Brown Eyes Blue

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(Pictured: Crystal Gayle, sultry in the 70s.)

Forty years ago this week, Crystal Gayle hit the Billboard Top 40 with “Don’t It Make My Brown Eyes Blue,” a bluesy pop-country number that would eventually reach #2, one of several singles unable to dislodge “You Light Up My Life” from the #1 spot during the last quarter of 1977.

Crystal Gayle’s country career went back to “I’ve Cried (The Blue Right Out of My Eyes),” a minor hit in 1970. Her first big country hit was “Wrong Road Again” early in 1975. “Somebody Loves You” hit the country Top 10 early in 1976, and that summer, she enjoyed her first #1, the marvelous “I’ll Get Over You.” The latter became her first pop crossover, hitting #71 on the Hot 100. Those 1976 hits began a remarkable streak of success. She would hit the country charts a total of 36 times in 11 years. All but three of those songs would make the Top 10, and exactly half hit #1. Of all those, “Don’t It Make My Brown Eyes Blue” was the biggest, spending the whole month of September 1977 at #1 on the country chart. The album on which it appears, We Must Believe in Magic, is her biggest, and was the first album by a female country singer to be certified platinum.

Crystal Gayle’s brand of twang-free pop country was perfectly placed for 1976 and 1977, although the disco explosion caused by Saturday Night Fever made it tougher for her to cross over. After “Don’t It Make My Brown Eyes Blue,” she hit the Top 40 three more times. “Talking in Your Sleep” made #18 in the fall of 1978, and “Half the Way” (which is better than you remember, if you remember it) went to #15 a year later. In 1982, “You and I,” a duet with Eddie Rabbitt, became her second Top 10 hit, going to #7.

Even without crossover success, Gayle remained one of the biggest stars in country during the first half of the 80s. “You and I” was a #1 country hit, the first of five straight records to hit #1 between 1982 and 1984. A couple of them, “Baby What About You” and “The Sound of Goodbye,” crossed over to the lower reaches of the Hot 100, and the spectacular “Our Love Is on the Faultline” should have. This was about the time she made People magazine’s list of the 50 most beautiful people in the world; she was famed for her remarkable hair, which sometimes reached five feet in length.

As fashions changed in the 1990s, it got tougher for established country stars to break through on the radio. Nevertheless, Gayle kept releasing albums, her last one in 2003. A duet with Gary Morris, “Another World,” was the theme song of the NBC soap of the same name between 1987 and 1996, and she made a few acting appearances on the show. One of her more noteworthy recent gigs was writing and performing “Midnight in the Desert,” a theme song for radio host Art Bell. Earlier this year, she was officially invited to join the Grand Ole Opry, which is something that should have happened 40 years ago considering the number of minimally talented $300 haircuts who are Opry members today. The invitation came 50 years after she first performed on the Opry stage, when she was only 16 years old. She’s reportedly working on a new album, to be titled Am I That Easy to Forget, which is supposed to be out later this year.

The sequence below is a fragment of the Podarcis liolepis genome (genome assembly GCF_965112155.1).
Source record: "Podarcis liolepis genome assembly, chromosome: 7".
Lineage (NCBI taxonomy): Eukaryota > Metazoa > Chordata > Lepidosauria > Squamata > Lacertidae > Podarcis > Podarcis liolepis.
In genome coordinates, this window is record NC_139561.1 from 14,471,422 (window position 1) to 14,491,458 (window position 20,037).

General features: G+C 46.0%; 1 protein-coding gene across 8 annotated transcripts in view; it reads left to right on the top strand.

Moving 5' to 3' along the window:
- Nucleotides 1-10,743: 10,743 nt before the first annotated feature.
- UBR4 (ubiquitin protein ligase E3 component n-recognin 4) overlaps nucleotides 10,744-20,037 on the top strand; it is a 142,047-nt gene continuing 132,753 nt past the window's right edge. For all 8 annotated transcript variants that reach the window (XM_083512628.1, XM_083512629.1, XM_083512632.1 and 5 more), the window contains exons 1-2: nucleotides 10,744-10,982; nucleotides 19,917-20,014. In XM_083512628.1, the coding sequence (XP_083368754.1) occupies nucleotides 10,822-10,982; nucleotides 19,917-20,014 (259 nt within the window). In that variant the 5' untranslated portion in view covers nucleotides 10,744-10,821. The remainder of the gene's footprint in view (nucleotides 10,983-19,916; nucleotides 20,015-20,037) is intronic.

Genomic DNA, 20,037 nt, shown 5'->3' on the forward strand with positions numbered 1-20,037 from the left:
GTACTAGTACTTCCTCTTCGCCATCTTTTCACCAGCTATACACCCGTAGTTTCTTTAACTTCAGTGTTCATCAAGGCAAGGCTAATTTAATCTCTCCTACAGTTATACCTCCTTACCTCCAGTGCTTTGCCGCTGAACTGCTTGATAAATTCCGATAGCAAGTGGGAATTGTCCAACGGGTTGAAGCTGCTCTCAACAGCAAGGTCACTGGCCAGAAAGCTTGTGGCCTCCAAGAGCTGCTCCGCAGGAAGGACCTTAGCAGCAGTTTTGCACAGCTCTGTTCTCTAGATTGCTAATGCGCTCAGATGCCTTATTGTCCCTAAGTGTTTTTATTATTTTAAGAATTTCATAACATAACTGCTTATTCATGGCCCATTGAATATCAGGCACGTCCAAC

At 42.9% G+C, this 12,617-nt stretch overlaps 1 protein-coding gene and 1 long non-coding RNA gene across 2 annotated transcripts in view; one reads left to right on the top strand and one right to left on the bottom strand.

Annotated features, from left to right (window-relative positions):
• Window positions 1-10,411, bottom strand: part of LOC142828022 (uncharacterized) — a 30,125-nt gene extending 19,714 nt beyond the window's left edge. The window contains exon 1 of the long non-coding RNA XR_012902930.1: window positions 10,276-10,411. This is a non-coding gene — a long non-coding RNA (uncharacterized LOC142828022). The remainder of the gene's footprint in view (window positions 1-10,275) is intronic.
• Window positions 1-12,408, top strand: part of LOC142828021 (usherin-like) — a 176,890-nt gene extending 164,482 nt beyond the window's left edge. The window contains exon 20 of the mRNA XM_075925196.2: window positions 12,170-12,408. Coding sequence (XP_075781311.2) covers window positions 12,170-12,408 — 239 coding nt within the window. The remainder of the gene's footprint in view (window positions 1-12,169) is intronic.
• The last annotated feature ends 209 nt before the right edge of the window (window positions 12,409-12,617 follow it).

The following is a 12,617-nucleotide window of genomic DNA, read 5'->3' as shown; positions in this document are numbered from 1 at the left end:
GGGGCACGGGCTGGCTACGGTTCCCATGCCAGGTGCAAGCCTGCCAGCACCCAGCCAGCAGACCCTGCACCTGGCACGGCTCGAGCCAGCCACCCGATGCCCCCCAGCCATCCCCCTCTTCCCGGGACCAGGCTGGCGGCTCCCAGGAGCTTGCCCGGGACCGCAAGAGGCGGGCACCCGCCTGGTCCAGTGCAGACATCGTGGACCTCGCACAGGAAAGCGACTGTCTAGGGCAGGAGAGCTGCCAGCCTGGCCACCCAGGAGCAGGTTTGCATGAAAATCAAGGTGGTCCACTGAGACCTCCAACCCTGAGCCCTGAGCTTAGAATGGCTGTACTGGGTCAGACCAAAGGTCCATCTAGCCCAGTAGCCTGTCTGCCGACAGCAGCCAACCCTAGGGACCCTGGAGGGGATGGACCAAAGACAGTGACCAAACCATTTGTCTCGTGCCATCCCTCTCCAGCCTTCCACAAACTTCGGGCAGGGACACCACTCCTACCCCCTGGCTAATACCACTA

I became a country radio DJ in 1979, and it didn’t take long for me to put Crystal Gayle high up my list of favorite artists. Her voice knocked me out (and still does), and her songs were usually a cut above what other Nashville stars were releasing. The list of great Crystal Gayle records not heretofore mentioned is long, including “Ready for the Times to Get Better,” “Why Have You Left the One You Left Me For,” and the utterly charming “Your Kisses Will.”

To sum up: she’s good and I like her and you should listen to some of these songs because maybe you’ll like them too.

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8 responses

  1. I’d like to co-sign every word of this, Jim. She’s an underrated artist for sure. Sidebar: was thinking recently about Conway Twitty, one of the most successful country artists of all time. Now virtually forgotten. No legacy. How come?

    1. Bean, my answer is “outside of token Johnny Cash/Willie Nelson references, what past greats does country music celebrate”? While rock is full of references/homages/outright thefts of classic rock acts and virtually every area has a classic rock station, modern country music acts like it started with Garth Brooks. How country forgot its past while rock seems to be trapped in its past, that’s worthy of a book…

      1. It’s actually worse than that, Alvaro. You’d be surprised at the number of young male country stars who consider Jason Aldean a giant of the genre and *the* star to be emulated, and his first record was in 2005.

  2. Ah, but I do remember “Half The Way,” and I remember it being great, even though it received zero Top 40 airplay on metro NYC radio stations and I was confined to one spin a week on AT-40. That was enough to sell me on it though.

  3. “When I Dream.” I’m getting goosebumps just thinking of it.

  4. Let’s not forget her work on Tom Waits’ amazing “One From the Heart” soundtrack. She has one of those easy-sounding voices that would work in a number of genres. In fact, I’d go so far to say that she was slightly miscast as a country artist. That’s not a “traditional” country voice, I’m not sure where the country is on “Don’t it Make My Brown Eyes Blue”…but she did carve out an interesting niche for herself in that market.

  5. […] the Sunshine Band, “Nobody Does It Better” by Carly Simon, “Boogie Nights” by Heatwave, and “Don’t It Make My Brown Eyes Blue” by Crystal Gayle all peaked at #2, Carly and Crystal for three weeks each. Finally, during the week […]

  6. […] 44.  “I’ve Cried”/Crystal Gayle. Her first chart hit, as mentioned here not long ago. […]

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